In keeping with optimum compaction, low void formation of fiber reinforced composite subassemblies, this is a hollow, thin walled composite. The geometry of portion 52 is such that relative to the upwardly extending joining portion 58 and seat tube portion 26, there is asymmetry, such that the differential load on the driving side of the bicycle is better absorbed for and improved balance of rider power transmission through the gear and chain system (not shown) with stiffness and comfort. Comfort, for a high performance bicycle, has different considerations than for a recreational consumer bicycle, wherein a competitor may prioritize power transmission greatly, yet nevertheless can advantageously utilize reduced fatigue over a long race. Thus, there is a continued balance of strength, stiffness, weight and plasticity in which subtle geometric changes provide far more sophisticated performance than mere cosmetic or design choices. The respective seats 54, 56 receive the bearings internally, unlike traditional and earlier composite prior art bottom brackets, which received a bonded or comolded metal seat threaded inserts which received threaded metal bearing cups. In alternative prior art bottom brackets, non-threaded composite cups were bonded or cold molded. Because the prior art metal bearing seats were bonded, excess, non-structural, hence heavier, materials resulted. In the present frame a complete bearing is seated on each side with a slip fit dispensing with the prior art inserts or bearing cups. The precision molding of bearing receiving stepped and annular surfaces 54 a and 56 a, and slip fit enabled thereby, permit a user to manually remove, recondition or replace the bearings without any tools, once the crank arms are removed. Press fit bearings could also be used, the structure having sufficient precision to receive such bearings without separate inserts or cups. An additional advantage is that the spacing between the walls and the perimeter of the seats 54, 56 is permitted to be much closer with an all-internal bearing received entirely within seats. The dimensions necessary for fitment of traditional components detract from optimizing the strength of the structure. Overall this permits a significantly wider spacing of the bearings, formation of a wider diameter seat tube and wider spacing of the chainstays, all combining to provide a superior structure with a lower mass.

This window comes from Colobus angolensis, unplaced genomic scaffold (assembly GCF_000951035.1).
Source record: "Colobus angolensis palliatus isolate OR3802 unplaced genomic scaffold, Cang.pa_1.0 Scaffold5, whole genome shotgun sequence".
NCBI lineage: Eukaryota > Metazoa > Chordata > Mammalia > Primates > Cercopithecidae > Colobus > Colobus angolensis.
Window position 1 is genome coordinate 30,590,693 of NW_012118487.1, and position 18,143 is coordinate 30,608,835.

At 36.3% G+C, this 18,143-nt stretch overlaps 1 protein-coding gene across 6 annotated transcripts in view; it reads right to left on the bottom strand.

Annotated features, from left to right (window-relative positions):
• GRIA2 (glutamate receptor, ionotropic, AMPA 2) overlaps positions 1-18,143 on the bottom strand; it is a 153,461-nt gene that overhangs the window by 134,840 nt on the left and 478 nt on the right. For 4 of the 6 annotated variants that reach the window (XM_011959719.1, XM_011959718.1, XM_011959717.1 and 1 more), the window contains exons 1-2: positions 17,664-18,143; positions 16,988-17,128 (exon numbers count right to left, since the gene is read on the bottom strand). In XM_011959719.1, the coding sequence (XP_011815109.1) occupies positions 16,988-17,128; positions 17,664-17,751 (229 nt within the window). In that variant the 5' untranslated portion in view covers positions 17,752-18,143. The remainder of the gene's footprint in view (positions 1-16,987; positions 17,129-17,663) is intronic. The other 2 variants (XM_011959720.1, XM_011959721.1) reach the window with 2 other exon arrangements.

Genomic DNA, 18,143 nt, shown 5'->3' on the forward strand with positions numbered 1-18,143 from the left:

As shown in